A Woman Playwright’s Revision of a Legendary Epic: Zeynep Avcı’s Gilgamesh

Pürnur Uçar-Özbirinci, Baᶊkent University
Vol. 29, No. 1 (Spring 2010), 107-123

Zeynep Avcı, a Turkish female playwright, has rewritten The Epic of Gilgamesh to break established myths of the patriarchy and create her own mythical patterns in return. In Avcı’s Gilgamesh, male bonding is emphasized; however, Avcı makes use of the concept of mimetic rivalry to demean the male friendship of Gilgamesh and Enkidu by attributing supplementary homosexual, erotic overtones to the epic. Through her usage of homophobia, she questions the patriarchal view that regards such male bonding as lethal and base. She also stresses through Ishtar the phallocentric view that perceives female bonding as inferior to male bonding. By reminding her audience of these patriarchal patterns that demean women, Avcı also uses the mythical pattern to reveal how patriarchal society tends to weaken itself through its overvaluation of heroism. Moreover, by referring to different versions of the flood story, which can be found in The Epic of Gilgamesh, the Bible, and the Koran, Avcı breaks the chronology of history and establishes the idea that both polytheistic and monotheistic religions depend on the same mythos. Finally, Avcı emphasizes that only love is immortal as she tries to break the established myth of reaching immortality through heroic action.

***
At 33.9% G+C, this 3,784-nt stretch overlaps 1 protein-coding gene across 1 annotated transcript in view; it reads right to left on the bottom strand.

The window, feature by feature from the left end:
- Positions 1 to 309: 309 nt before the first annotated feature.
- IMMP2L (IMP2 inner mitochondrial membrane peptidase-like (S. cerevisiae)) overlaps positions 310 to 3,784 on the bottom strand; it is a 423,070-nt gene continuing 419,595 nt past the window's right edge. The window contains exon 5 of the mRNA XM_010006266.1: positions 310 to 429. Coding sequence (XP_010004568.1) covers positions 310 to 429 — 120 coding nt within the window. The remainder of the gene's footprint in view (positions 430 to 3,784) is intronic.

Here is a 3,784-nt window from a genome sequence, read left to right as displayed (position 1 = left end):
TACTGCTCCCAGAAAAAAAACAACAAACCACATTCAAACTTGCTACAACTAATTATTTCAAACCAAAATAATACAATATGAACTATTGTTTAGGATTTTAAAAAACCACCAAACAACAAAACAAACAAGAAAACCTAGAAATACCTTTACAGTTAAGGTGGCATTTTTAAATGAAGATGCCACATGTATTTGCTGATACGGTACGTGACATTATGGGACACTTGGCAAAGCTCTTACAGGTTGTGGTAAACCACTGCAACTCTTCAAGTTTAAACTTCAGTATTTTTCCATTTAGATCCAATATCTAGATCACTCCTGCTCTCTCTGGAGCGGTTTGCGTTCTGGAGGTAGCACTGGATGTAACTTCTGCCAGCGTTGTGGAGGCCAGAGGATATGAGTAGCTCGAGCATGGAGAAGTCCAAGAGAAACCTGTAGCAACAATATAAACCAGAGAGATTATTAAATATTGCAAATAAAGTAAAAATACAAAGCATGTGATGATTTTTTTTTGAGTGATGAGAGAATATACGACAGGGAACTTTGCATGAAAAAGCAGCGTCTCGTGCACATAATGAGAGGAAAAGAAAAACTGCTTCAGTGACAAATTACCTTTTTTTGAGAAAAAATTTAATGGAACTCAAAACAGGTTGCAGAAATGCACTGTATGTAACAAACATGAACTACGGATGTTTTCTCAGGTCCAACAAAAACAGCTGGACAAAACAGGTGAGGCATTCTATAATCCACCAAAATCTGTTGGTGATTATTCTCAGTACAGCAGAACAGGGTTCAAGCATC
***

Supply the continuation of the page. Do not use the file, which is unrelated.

Mary Wollstonecraft Sojourner Truth Margaret Atwood Abigail Adams Amy Tan H.D. Simone de Beauvoir Zora Neale Hurston Frances Burney Virginia Woolf

"The white saxifrage with the indented leafe is moste commended for the breakinge of the Stone."

— Turner, Herbal, III, 68 [1568]